Next week: Dante Stephensen prepares to close the door on an Atlanta landmark.
DAHLONEGA — The journey began quietly, the scuff of Kevlar against soil, the swish of water below. Robert Fuller’s new canoe slid into the Chattahoochee’s currents. It picked up speed and soon vanished in a bend just below Helen, the September sun winking through the hardwoods.
The journey ended five months later on a louder note, with scores of people cheering as the canoe — battered now, and filthy — came ashore on a beach on the Etowah River near Dahlonega.
From the Chattahoochee to the Etowah, the 1,503-mile excursion took the lone paddler downstream to Florida, west to Alabama and back upstream in a succession of rivers, concluding at a friend’s riverfront home. Along the way Fuller, a professor of geoscience at the University of North Georgia, conducted numerous water-quality surveys. He also chronicled his trip on a blog written on his iPhone as he traveled.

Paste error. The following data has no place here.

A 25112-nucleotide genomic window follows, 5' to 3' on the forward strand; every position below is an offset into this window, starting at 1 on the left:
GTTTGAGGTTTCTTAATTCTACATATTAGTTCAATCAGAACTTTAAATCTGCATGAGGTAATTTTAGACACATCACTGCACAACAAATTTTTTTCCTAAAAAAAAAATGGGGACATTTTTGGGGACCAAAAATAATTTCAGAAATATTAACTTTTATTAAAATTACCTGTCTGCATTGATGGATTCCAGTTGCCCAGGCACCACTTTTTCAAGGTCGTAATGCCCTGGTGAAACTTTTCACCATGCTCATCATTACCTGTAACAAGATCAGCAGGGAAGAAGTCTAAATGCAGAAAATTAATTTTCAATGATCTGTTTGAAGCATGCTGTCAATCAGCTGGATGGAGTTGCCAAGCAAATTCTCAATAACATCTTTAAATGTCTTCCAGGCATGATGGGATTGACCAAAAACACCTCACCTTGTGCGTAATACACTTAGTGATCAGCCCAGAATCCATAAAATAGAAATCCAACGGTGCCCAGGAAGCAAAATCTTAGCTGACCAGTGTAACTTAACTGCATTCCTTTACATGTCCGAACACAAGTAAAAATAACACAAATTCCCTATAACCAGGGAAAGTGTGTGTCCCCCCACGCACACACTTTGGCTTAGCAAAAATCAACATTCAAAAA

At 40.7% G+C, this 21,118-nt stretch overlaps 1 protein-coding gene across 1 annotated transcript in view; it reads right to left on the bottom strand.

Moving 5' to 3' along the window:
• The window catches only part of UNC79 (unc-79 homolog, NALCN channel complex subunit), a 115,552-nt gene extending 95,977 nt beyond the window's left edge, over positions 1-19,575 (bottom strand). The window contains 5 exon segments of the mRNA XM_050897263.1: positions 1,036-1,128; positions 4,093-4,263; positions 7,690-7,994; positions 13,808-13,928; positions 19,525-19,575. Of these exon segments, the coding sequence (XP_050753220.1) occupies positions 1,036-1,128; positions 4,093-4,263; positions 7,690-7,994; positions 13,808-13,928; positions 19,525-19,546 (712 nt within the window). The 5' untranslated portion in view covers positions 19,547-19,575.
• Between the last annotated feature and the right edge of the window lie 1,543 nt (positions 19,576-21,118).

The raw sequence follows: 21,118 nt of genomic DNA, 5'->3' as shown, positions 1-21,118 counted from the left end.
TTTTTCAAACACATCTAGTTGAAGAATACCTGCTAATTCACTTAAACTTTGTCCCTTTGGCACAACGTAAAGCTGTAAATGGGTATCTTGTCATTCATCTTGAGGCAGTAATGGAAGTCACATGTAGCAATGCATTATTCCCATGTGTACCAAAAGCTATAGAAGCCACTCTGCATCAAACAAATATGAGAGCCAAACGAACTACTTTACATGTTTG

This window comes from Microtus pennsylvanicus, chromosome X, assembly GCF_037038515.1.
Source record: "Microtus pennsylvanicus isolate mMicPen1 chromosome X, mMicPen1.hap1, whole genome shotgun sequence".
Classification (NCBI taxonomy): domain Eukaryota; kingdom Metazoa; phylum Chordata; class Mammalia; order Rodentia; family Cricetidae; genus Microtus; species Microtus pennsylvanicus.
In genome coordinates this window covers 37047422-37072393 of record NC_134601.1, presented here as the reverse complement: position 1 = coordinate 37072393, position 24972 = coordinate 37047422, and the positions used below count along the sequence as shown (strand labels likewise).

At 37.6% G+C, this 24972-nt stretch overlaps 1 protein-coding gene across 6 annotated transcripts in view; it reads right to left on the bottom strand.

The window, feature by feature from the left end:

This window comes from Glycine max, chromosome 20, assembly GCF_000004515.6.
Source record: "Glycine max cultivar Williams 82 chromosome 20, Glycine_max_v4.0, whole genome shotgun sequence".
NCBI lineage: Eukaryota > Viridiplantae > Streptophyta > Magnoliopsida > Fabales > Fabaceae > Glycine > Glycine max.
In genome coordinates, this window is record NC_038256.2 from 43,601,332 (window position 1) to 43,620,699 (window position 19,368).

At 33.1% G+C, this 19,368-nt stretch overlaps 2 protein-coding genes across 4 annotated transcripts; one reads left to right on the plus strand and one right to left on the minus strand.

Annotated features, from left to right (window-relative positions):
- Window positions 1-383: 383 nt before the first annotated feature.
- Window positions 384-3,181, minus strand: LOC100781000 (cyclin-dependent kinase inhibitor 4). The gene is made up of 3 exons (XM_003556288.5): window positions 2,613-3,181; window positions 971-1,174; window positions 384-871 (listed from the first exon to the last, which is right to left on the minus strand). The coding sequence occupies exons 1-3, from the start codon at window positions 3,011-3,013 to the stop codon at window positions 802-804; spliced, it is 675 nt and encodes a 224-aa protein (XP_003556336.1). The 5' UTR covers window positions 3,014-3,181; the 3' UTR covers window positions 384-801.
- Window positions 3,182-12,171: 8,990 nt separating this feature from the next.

His trip may be unprecedented. The Georgia River Network, a nonprofit that safeguards Georgia streams, has no record of anyone completing such a circuit.
Small wonder. Fuller dealt with infection, hunger, exhaustion, the threat of hypothermia. He lost 30 pounds. Just days from completing his trip, Fuller faced the real possibility of drowning in a flooded river filled with logs and other debris.
“I tell you, this trip took every ounce of strength I had,” he said.
And he’d do it all over. In heading downriver and returning, Fuller, 64, fulfilled a life dream.
“A friend asked me if I had fun,” said Fuller. “I’d guess it comes under the heading of ‘deeply satisfying.’ It was the trip of a lifetime.”
Life-changing, too. In his watery sojourn, Fuller confronted his own fears — the fear of failure, of drowning, of not completing what he started. He returned with a renewed belief in the inherent good that exists in most of us.
He came away knowing he is greater than a disease that will never go away.
He’d always liked water. When Robert and his big brother, Buck, were growing up just north of St. Petersburg, Fla., in the late 1950s and 1960s, they spent untold hours on Tampa Bay. They bought used mullet boats from fishermen who no longer trusted their leaky crafts.